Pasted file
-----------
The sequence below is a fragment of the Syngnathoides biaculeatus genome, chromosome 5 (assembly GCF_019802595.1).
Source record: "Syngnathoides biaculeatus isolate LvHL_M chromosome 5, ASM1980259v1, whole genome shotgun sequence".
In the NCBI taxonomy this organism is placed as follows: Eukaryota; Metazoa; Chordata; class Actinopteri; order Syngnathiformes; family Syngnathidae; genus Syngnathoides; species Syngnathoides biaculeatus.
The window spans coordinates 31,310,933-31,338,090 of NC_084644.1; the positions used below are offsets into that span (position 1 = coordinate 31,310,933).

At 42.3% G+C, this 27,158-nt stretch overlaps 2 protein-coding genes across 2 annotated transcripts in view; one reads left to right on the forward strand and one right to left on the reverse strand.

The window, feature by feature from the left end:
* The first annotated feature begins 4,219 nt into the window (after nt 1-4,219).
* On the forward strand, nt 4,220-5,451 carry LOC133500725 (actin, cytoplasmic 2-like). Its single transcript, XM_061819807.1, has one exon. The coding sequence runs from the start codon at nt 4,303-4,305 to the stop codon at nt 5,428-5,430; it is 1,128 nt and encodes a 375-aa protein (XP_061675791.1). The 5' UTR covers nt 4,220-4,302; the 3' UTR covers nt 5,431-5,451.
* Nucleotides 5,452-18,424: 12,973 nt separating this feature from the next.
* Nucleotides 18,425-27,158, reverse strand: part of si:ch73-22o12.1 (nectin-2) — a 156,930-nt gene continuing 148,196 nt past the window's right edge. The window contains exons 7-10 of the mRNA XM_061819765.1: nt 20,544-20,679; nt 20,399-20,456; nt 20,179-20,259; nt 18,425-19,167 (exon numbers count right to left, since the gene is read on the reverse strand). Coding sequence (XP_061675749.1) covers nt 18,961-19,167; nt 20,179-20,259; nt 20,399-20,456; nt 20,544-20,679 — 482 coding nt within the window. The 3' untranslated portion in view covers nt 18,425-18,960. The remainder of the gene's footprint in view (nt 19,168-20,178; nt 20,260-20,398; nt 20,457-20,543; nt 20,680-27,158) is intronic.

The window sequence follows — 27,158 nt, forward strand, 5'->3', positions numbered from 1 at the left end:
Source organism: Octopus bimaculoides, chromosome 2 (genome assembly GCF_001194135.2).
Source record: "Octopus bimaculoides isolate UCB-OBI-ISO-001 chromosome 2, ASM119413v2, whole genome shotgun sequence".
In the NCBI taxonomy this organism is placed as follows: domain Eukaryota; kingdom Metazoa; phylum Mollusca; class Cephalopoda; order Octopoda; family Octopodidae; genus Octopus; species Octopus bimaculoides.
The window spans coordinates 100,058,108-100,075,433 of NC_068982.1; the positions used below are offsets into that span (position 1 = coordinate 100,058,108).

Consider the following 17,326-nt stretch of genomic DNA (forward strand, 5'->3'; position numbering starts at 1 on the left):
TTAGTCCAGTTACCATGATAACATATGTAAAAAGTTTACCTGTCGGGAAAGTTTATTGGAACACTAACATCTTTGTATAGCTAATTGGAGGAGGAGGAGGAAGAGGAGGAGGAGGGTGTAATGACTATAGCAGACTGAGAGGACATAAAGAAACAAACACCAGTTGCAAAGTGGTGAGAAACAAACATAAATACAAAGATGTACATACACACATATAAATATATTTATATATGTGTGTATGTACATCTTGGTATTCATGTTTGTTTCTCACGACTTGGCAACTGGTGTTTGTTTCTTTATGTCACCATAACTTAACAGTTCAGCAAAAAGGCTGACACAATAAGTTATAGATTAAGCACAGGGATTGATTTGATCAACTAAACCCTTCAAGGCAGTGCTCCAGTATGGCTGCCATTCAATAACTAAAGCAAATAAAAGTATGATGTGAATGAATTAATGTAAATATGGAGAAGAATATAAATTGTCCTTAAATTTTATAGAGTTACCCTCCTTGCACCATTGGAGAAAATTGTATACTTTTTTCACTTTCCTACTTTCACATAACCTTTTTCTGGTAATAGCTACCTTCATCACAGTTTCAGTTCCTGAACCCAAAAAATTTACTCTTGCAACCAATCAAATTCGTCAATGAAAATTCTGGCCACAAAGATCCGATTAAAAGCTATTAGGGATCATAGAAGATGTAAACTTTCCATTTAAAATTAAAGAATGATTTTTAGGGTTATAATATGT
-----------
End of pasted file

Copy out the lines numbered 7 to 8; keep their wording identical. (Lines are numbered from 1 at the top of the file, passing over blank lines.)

* The first annotated feature begins 4,219 nt into the window (after nt 1-4,219).
* On the forward strand, nt 4,220-5,451 carry LOC133500725 (actin, cytoplasmic 2-like). Its single transcript, XM_061819807.1, has one exon. The coding sequence runs from the start codon at nt 4,303-4,305 to the stop codon at nt 5,428-5,430; it is 1,128 nt and encodes a 375-aa protein (XP_061675791.1). The 5' UTR covers nt 4,220-4,302; the 3' UTR covers nt 5,431-5,451.